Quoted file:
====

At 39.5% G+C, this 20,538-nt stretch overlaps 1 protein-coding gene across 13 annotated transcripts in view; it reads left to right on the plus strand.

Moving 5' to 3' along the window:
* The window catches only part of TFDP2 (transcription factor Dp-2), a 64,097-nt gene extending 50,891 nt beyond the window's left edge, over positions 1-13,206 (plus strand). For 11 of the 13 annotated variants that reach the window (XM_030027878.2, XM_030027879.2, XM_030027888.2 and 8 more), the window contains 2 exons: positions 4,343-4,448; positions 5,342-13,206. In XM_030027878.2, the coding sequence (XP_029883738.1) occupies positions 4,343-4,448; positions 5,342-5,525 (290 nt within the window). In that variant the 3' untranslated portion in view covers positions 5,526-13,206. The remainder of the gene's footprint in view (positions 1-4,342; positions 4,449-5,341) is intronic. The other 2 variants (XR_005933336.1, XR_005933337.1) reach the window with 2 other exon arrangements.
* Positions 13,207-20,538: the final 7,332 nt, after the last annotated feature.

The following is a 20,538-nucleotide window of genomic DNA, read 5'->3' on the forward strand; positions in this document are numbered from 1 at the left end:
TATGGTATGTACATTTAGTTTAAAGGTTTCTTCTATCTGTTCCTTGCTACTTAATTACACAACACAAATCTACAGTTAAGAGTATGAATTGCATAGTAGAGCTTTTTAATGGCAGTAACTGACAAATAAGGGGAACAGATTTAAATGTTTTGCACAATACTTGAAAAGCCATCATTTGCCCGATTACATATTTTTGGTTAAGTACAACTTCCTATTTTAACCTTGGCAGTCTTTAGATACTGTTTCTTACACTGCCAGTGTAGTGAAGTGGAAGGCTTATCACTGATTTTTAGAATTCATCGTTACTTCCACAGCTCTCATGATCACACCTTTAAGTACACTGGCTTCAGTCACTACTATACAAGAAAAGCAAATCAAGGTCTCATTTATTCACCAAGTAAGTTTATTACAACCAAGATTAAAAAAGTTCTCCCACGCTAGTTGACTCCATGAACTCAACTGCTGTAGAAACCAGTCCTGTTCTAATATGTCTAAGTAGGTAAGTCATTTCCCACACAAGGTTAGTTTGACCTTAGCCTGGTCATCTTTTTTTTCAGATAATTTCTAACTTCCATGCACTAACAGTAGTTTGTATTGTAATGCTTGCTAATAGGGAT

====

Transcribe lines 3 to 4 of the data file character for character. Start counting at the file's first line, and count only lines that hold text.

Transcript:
* The window catches only part of TFDP2 (transcription factor Dp-2), a 64,097-nt gene extending 50,891 nt beyond the window's left edge, over positions 1-13,206 (plus strand). For 11 of the 13 annotated variants that reach the window (XM_030027878.2, XM_030027879.2, XM_030027888.2 and 8 more), the window contains 2 exons: positions 4,343-4,448; positions 5,342-13,206. In XM_030027878.2, the coding sequence (XP_029883738.1) occupies positions 4,343-4,448; positions 5,342-5,525 (290 nt within the window). In that variant the 3' untranslated portion in view covers positions 5,526-13,206. The remainder of the gene's footprint in view (positions 1-4,342; positions 4,449-5,341) is intronic. The other 2 variants (XR_005933336.1, XR_005933337.1) reach the window with 2 other exon arrangements.
* Positions 13,207-20,538: the final 7,332 nt, after the last annotated feature.